Exclusivity was also something that I saw as a downside of Getty. Exclusivity meant that only Getty could sell your work. That is quite a restriction. So if they do not sell one of your images, it will not be sold at all. And that exclusivity does not even cover your image, but also all of your images that look similar to that image, even if those similar images were rejected because of minor quality flaws. That means that Getty forbids you to sell those rejected images ANYWHERE. Not at Getty and also nowhere outside of Getty. So you have a photo and are not allowed to sell it AT ALL.

What I would reject though is an exclusivity on the customer side, which means that if somebody buys your image exclusive, you can never sell it again to some other customer - or at least not for a number of years. That might take some of your best selling images off the market.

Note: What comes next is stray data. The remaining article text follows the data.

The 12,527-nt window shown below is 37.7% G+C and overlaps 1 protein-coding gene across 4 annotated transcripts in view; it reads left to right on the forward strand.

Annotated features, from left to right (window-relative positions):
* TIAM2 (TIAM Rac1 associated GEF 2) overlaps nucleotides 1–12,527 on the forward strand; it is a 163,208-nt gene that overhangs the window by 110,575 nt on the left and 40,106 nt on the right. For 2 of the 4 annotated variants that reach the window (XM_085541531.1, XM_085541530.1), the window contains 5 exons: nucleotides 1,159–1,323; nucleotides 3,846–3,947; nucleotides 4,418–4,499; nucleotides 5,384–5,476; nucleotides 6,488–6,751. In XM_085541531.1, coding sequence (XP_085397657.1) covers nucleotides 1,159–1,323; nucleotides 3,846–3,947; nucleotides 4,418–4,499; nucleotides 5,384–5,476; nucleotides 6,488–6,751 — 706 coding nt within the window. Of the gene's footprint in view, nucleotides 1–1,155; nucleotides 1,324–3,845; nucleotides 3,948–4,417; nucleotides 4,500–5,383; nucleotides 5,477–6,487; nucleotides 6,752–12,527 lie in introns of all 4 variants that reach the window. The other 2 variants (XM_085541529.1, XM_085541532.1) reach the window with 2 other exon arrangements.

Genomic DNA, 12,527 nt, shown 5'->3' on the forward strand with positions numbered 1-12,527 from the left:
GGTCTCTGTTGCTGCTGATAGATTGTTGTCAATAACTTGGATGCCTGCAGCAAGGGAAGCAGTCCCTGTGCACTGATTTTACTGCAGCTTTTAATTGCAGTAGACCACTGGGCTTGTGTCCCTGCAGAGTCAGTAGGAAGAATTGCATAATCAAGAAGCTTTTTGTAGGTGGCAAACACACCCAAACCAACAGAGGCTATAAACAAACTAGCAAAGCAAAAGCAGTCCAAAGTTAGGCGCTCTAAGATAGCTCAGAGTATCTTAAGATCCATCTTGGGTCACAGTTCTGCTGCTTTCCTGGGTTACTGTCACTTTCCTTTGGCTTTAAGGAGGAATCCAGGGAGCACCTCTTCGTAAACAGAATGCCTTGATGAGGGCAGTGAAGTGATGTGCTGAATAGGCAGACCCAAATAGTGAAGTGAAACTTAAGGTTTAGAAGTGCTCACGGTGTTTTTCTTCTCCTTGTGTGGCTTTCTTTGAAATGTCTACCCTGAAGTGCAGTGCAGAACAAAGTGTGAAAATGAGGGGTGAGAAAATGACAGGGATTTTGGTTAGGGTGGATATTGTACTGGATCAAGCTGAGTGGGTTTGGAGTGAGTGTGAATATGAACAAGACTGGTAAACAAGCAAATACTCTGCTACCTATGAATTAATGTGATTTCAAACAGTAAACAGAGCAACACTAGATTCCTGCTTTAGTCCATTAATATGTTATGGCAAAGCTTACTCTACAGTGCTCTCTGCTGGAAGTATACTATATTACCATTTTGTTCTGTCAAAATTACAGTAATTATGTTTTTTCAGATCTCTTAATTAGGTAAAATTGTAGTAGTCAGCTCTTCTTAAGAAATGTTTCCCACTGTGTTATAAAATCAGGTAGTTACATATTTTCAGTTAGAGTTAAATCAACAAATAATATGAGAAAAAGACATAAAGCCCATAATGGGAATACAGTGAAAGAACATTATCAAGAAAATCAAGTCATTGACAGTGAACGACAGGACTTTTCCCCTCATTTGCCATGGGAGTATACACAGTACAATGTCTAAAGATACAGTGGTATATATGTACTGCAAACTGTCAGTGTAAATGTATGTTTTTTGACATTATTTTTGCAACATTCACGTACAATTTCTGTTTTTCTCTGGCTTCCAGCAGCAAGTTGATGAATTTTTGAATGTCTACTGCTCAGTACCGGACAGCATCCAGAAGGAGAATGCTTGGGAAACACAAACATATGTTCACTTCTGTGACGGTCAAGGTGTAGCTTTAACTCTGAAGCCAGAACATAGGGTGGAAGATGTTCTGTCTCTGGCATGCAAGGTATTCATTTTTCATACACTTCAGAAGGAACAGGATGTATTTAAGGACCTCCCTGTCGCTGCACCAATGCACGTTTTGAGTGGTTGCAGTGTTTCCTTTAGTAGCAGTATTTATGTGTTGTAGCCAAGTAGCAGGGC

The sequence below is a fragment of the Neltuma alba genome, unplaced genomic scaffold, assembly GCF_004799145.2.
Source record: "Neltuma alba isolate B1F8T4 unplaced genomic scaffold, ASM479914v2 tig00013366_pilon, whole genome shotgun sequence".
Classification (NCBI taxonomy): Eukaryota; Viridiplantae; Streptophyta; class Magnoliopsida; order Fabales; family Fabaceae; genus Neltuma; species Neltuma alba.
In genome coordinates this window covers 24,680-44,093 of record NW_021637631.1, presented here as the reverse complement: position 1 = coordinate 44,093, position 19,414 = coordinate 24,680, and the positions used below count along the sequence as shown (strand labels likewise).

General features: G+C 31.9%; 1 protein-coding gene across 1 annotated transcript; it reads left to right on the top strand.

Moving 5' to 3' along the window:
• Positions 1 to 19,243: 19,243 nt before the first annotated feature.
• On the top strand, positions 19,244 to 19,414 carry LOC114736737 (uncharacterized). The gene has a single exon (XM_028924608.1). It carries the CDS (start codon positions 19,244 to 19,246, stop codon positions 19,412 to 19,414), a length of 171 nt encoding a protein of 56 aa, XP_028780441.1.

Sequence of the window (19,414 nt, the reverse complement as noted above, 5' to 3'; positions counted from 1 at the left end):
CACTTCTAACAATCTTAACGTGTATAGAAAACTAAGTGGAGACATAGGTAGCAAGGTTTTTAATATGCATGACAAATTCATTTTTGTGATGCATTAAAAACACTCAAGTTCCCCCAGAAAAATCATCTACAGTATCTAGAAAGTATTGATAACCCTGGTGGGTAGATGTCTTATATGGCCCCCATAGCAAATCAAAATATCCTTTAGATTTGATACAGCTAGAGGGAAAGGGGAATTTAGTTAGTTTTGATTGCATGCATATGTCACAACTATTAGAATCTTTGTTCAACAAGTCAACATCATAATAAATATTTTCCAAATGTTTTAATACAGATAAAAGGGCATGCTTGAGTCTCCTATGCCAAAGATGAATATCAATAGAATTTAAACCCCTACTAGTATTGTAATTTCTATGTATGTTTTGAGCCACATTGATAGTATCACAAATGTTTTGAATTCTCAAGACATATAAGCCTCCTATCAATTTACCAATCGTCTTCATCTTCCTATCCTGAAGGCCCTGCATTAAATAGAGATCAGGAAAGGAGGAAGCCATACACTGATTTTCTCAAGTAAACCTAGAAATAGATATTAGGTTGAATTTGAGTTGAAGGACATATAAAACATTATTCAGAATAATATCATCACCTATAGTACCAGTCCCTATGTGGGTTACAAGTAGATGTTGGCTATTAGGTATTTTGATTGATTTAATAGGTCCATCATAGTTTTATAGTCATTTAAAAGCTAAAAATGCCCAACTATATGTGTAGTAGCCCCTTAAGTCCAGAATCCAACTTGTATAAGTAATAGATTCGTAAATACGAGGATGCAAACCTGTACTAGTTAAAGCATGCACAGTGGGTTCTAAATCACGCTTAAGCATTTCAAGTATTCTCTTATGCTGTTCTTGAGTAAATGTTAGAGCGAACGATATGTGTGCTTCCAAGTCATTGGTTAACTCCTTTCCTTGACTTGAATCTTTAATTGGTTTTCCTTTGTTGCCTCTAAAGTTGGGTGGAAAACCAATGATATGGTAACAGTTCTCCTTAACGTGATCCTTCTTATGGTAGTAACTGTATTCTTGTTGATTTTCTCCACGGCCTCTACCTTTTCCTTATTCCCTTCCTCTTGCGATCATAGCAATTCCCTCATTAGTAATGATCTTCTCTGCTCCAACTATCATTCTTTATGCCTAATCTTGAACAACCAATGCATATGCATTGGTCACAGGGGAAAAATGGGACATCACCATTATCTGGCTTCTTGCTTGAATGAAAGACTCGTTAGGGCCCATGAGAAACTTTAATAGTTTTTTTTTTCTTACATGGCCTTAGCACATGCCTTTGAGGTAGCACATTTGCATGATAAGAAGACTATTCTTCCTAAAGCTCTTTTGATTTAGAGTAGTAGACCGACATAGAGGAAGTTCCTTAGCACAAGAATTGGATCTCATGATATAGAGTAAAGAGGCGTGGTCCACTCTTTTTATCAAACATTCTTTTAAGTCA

1. S/he would start by Google Reverse Images.  However, although a file might be cheaper elsewhere, they would need to buy a subscription which may not suit some buyers.  If they needed lots of images, no doubt they'd have a good quantity discount via Alamy anyway. Single images can be surprisingly expensive via some of the sub-model agencies.

 

2. Presumably Alamy would also require similar/sister exclusivity, as they do now for RM (similars can't be sold RF anywhere else). And if you think Getty image exclusivity is a downside, their micro arm has artist exclusivity (for RF). But a much higher commission for exclusive (even though both rates are pitiful).